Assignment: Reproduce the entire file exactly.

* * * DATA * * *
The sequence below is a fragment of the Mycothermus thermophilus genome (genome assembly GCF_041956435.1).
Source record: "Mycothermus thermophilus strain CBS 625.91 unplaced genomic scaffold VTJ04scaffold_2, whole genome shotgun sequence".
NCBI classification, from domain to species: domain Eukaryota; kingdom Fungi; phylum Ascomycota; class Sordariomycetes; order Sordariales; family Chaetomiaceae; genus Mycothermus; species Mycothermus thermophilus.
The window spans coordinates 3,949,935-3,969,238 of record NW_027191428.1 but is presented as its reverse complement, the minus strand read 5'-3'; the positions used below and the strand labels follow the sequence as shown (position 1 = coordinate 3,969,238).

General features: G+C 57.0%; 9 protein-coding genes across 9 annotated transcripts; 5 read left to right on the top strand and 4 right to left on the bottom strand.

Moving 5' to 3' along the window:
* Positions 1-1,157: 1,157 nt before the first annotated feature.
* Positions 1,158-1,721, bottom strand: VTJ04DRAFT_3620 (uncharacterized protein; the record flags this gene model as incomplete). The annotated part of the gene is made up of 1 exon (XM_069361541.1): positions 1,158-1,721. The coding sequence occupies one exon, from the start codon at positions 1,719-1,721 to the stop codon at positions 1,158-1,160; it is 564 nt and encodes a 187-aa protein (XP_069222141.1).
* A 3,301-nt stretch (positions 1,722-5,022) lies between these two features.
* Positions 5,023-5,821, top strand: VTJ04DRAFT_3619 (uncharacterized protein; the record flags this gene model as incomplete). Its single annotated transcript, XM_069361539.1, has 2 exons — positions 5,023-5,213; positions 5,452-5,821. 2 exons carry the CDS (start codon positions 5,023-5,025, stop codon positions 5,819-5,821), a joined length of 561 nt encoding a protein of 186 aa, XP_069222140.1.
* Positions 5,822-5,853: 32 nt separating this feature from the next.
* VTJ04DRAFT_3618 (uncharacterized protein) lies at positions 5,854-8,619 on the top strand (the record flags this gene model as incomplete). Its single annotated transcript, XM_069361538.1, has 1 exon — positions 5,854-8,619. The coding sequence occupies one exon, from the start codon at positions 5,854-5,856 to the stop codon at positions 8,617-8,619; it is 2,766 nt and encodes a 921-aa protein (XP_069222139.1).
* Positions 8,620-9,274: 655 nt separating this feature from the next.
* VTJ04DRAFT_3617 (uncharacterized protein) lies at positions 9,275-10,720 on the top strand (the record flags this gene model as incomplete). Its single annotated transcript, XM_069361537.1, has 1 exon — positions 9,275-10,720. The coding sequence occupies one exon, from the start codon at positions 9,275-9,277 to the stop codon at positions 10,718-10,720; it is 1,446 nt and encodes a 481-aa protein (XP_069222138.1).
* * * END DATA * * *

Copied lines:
The sequence below is a fragment of the Mycothermus thermophilus genome (genome assembly GCF_041956435.1).
Source record: "Mycothermus thermophilus strain CBS 625.91 unplaced genomic scaffold VTJ04scaffold_2, whole genome shotgun sequence".
NCBI classification, from domain to species: domain Eukaryota; kingdom Fungi; phylum Ascomycota; class Sordariomycetes; order Sordariales; family Chaetomiaceae; genus Mycothermus; species Mycothermus thermophilus.
The window spans coordinates 3,949,935-3,969,238 of record NW_027191428.1 but is presented as its reverse complement, the minus strand read 5'-3'; the positions used below and the strand labels follow the sequence as shown (position 1 = coordinate 3,969,238).

General features: G+C 57.0%; 9 protein-coding genes across 9 annotated transcripts; 5 read left to right on the top strand and 4 right to left on the bottom strand.

Moving 5' to 3' along the window:
* Positions 1-1,157: 1,157 nt before the first annotated feature.
* Positions 1,158-1,721, bottom strand: VTJ04DRAFT_3620 (uncharacterized protein; the record flags this gene model as incomplete). The annotated part of the gene is made up of 1 exon (XM_069361541.1): positions 1,158-1,721. The coding sequence occupies one exon, from the start codon at positions 1,719-1,721 to the stop codon at positions 1,158-1,160; it is 564 nt and encodes a 187-aa protein (XP_069222141.1).
* A 3,301-nt stretch (positions 1,722-5,022) lies between these two features.
* Positions 5,023-5,821, top strand: VTJ04DRAFT_3619 (uncharacterized protein; the record flags this gene model as incomplete). Its single annotated transcript, XM_069361539.1, has 2 exons — positions 5,023-5,213; positions 5,452-5,821. 2 exons carry the CDS (start codon positions 5,023-5,025, stop codon positions 5,819-5,821), a joined length of 561 nt encoding a protein of 186 aa, XP_069222140.1.
* Positions 5,822-5,853: 32 nt separating this feature from the next.
* VTJ04DRAFT_3618 (uncharacterized protein) lies at positions 5,854-8,619 on the top strand (the record flags this gene model as incomplete). Its single annotated transcript, XM_069361538.1, has 1 exon — positions 5,854-8,619. The coding sequence occupies one exon, from the start codon at positions 5,854-5,856 to the stop codon at positions 8,617-8,619; it is 2,766 nt and encodes a 921-aa protein (XP_069222139.1).
* Positions 8,620-9,274: 655 nt separating this feature from the next.
* VTJ04DRAFT_3617 (uncharacterized protein) lies at positions 9,275-10,720 on the top strand (the record flags this gene model as incomplete). Its single annotated transcript, XM_069361537.1, has 1 exon — positions 9,275-10,720. The coding sequence occupies one exon, from the start codon at positions 9,275-9,277 to the stop codon at positions 10,718-10,720; it is 1,446 nt and encodes a 481-aa protein (XP_069222138.1).